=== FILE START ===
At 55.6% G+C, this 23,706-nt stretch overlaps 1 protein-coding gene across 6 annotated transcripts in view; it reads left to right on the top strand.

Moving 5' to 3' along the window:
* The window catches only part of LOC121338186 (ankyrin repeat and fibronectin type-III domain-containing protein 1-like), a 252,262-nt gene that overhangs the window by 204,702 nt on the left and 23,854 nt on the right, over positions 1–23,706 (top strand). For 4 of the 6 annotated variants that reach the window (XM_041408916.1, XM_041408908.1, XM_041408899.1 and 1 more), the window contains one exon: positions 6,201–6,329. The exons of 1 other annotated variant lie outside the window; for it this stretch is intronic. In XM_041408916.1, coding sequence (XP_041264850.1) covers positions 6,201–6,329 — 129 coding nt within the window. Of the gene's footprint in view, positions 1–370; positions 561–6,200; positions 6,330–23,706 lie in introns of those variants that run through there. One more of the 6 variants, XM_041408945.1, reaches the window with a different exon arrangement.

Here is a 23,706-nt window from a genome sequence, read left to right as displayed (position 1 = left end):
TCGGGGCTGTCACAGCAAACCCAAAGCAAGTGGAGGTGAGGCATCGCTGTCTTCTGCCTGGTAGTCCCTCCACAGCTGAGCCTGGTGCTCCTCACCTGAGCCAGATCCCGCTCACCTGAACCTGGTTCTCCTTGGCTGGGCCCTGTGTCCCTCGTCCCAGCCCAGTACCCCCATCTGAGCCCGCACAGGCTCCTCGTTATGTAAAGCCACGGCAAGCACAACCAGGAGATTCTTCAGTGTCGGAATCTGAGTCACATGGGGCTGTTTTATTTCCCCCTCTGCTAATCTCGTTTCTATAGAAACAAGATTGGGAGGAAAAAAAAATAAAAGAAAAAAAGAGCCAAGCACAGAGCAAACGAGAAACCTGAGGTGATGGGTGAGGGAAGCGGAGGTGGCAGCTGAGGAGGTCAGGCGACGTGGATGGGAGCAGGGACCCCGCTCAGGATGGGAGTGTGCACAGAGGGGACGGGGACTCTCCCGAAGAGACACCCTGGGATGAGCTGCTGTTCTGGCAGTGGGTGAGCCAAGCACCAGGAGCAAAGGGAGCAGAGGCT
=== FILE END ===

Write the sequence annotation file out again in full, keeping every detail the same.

At 55.6% G+C, this 23,706-nt stretch overlaps 1 protein-coding gene across 6 annotated transcripts in view; it reads left to right on the top strand.

Moving 5' to 3' along the window:
* The window catches only part of LOC121338186 (ankyrin repeat and fibronectin type-III domain-containing protein 1-like), a 252,262-nt gene that overhangs the window by 204,702 nt on the left and 23,854 nt on the right, over positions 1–23,706 (top strand). For 4 of the 6 annotated variants that reach the window (XM_041408916.1, XM_041408908.1, XM_041408899.1 and 1 more), the window contains one exon: positions 6,201–6,329. The exons of 1 other annotated variant lie outside the window; for it this stretch is intronic. In XM_041408916.1, coding sequence (XP_041264850.1) covers positions 6,201–6,329 — 129 coding nt within the window. Of the gene's footprint in view, positions 1–370; positions 561–6,200; positions 6,330–23,706 lie in introns of those variants that run through there. One more of the 6 variants, XM_041408945.1, reaches the window with a different exon arrangement.

Here is a 23,706-nt window from a genome sequence, read left to right as displayed (position 1 = left end):
TCGGGGCTGTCACAGCAAACCCAAAGCAAGTGGAGGTGAGGCATCGCTGTCTTCTGCCTGGTAGTCCCTCCACAGCTGAGCCTGGTGCTCCTCACCTGAGCCAGATCCCGCTCACCTGAACCTGGTTCTCCTTGGCTGGGCCCTGTGTCCCTCGTCCCAGCCCAGTACCCCCATCTGAGCCCGCACAGGCTCCTCGTTATGTAAAGCCACGGCAAGCACAACCAGGAGATTCTTCAGTGTCGGAATCTGAGTCACATGGGGCTGTTTTATTTCCCCCTCTGCTAATCTCGTTTCTATAGAAACAAGATTGGGAGGAAAAAAAAATAAAAGAAAAAAAGAGCCAAGCACAGAGCAAACGAGAAACCTGAGGTGATGGGTGAGGGAAGCGGAGGTGGCAGCTGAGGAGGTCAGGCGACGTGGATGGGAGCAGGGACCCCGCTCAGGATGGGAGTGTGCACAGAGGGGACGGGGACTCTCCCGAAGAGACACCCTGGGATGAGCTGCTGTTCTGGCAGTGGGTGAGCCAAGCACCAGGAGCAAAGGGAGCAGAGGCT